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How We Work to Provide Grieving Families with Dignity and Compassion at Harris Funeral Homes

September 23, 2019

By: David Cash, Manager of Harris Funeral Homes, Livonia

When I was in mortuary school, one of the professors talked to us about what being a funeral director is all about. He used a phrase that has stuck with me ever since: “quiet dignity with compassion.”

As the Manager of Harris Funeral Homes in Livonia, Michigan, that’s exactly what I want to do. I want to provide a quiet, dignified environment for families to begin their grieving process. And I want to show compassion to them. Providing “quiet dignity with compassion” is a standard I have tried to live up to all these years – and it’s a standard I hold my staff to as well.

When I started working at Harris Funeral Homes, it was clear that the owner, Tom Rost, shares that desire – to serve grieving families with dignity, respect, and compassion. For more than 26 years, I’ve been able to witness this commitment.

Tom truly cares about everyone who walks through the doors of Harris Funeral Homes – both the staff and those we serve. It’s at the heart of everything he does.

Tom has a way of making every staff member feel like they are part of a family. That sense of family is why so many employees have stayed with the funeral home for five, ten, or even twenty years. We all help each other. We all have each other’s backs.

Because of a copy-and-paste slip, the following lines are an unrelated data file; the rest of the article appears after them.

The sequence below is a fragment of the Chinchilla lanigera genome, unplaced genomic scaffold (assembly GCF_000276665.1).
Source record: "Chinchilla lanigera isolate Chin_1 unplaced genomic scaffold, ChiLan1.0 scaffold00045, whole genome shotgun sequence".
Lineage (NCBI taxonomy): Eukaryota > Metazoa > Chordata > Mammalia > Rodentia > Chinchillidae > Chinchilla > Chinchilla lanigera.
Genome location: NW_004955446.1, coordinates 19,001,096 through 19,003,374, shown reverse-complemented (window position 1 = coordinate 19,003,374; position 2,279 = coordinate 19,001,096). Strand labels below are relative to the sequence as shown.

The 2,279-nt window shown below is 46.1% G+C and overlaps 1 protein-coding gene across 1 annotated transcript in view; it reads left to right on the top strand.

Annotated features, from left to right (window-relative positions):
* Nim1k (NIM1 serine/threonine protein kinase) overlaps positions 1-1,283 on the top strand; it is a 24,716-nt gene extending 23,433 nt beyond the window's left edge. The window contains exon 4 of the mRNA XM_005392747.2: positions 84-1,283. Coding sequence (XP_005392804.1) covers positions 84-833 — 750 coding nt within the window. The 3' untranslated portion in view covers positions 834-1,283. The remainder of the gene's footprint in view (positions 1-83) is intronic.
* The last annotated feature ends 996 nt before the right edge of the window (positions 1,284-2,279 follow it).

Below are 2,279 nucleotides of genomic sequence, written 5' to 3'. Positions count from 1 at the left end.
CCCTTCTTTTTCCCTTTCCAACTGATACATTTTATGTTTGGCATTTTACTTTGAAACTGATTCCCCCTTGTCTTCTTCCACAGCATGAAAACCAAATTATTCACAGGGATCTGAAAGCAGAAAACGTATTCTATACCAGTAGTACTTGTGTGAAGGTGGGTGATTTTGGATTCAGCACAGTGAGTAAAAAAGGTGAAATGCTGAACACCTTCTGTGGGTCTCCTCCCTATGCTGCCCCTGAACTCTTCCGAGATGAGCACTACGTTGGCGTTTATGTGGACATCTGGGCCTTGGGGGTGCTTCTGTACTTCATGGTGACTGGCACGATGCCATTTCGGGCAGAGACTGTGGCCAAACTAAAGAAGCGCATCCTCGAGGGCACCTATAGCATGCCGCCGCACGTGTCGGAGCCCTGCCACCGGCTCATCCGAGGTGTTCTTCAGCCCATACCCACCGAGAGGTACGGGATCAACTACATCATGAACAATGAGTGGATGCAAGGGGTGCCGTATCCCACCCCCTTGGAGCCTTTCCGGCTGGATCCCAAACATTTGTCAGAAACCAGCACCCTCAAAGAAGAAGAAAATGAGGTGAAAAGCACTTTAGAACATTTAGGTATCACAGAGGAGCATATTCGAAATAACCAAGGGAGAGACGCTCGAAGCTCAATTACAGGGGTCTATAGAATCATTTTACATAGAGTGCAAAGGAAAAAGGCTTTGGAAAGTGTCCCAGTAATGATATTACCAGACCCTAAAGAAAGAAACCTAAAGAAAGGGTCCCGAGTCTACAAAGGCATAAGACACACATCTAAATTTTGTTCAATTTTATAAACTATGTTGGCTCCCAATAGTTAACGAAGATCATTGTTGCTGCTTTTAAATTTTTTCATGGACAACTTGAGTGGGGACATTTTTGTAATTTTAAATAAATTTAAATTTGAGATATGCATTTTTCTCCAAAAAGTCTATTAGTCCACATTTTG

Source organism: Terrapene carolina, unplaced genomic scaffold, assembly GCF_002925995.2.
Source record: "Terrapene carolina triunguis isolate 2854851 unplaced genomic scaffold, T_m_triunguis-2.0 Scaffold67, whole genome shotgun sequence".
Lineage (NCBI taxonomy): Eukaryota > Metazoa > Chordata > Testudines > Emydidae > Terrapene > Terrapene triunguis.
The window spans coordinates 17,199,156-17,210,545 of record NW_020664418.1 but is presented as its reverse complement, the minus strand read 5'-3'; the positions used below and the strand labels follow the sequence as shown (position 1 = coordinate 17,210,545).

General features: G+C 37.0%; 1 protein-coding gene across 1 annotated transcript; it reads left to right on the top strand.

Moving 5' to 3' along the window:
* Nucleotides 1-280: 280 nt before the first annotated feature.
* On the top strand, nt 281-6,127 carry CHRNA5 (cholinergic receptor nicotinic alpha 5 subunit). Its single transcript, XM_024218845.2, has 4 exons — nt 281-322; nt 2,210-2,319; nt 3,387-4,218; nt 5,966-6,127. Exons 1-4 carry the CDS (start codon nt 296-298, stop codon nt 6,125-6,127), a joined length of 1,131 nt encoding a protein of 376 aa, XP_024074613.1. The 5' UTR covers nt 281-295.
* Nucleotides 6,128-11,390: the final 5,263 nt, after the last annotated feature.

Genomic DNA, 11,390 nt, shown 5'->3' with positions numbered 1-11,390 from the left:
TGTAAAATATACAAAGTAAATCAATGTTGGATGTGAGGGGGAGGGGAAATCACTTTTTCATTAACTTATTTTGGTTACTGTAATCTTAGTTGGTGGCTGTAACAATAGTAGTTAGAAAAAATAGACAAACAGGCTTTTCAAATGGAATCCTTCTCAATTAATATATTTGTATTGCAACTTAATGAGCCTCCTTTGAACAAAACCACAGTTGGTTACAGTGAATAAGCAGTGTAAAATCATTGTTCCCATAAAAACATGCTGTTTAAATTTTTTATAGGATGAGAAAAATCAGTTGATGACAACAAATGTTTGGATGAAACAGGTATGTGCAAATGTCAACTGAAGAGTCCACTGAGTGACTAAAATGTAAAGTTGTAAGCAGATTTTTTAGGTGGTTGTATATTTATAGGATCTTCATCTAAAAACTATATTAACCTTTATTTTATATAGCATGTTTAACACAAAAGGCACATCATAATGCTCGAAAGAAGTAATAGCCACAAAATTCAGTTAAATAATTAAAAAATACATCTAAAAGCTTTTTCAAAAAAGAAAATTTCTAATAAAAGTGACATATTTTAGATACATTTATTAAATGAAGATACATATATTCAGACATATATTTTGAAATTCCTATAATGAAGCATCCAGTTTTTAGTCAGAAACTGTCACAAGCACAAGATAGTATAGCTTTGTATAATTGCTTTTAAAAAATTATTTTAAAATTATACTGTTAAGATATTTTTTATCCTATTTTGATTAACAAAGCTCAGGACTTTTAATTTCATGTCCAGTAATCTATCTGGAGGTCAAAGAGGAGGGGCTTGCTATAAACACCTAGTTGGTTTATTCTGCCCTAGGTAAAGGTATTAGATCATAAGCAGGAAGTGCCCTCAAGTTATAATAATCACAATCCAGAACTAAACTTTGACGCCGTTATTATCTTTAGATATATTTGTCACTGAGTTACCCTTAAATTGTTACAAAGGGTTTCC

He also invests in helping us to improve ourselves.

For example, several years ago, Tom paid for us all to visit the Ritz Carlton Hotel where we received training. We learned how the staff interacts with the people that stay at the Ritz and how they are empowered to do whatever is necessary to create the best experience for their hotel guests.

We seek to replicate that same principle at the funeral home. We want to make sure our staff knows that they can do whatever it takes to make a grieving family feel comfortable – to make them feel like they are valued.

That’s why Tom is continually innovating to ensure we are serving grieving families to the best of our ability. He’s made a grief counselor available for the families and friends we serve, and he encourages families to bring in food for visitations and services – both of which are uncommon in the funeral business.

That’s also why Tom put in place an employee code of conduct and dress. This helps us to be free from distraction and allows us to completely focus on the family’s needs – not our own. And it ensures that the family can focus on the grieving process, not on the staff.

Wearing a suit, for example, means I don’t have to think about what I’m wearing or worry that it is not professional enough. I can turn my full attention to the family and their needs. It also keeps the family from being distracted by what I’m wearing – which we desperately want to avoid.

When a family is grieving, we don’t want to draw attention to ourselves. It’s not about us; it’s about the family.

That’s why it is so surprising, and upsetting, that the dress code is what led Tom and our small funeral home to the steps of the U.S. Supreme Court.

Ultimately, it’s not about our needs or our preferences. Everything we do at Harris Funeral Homes is about the grieving families that are going through one of the most difficult times in their lives. It’s about what our team can do to help grieving families heal.

It’s about providing “quiet dignity with compassion.”


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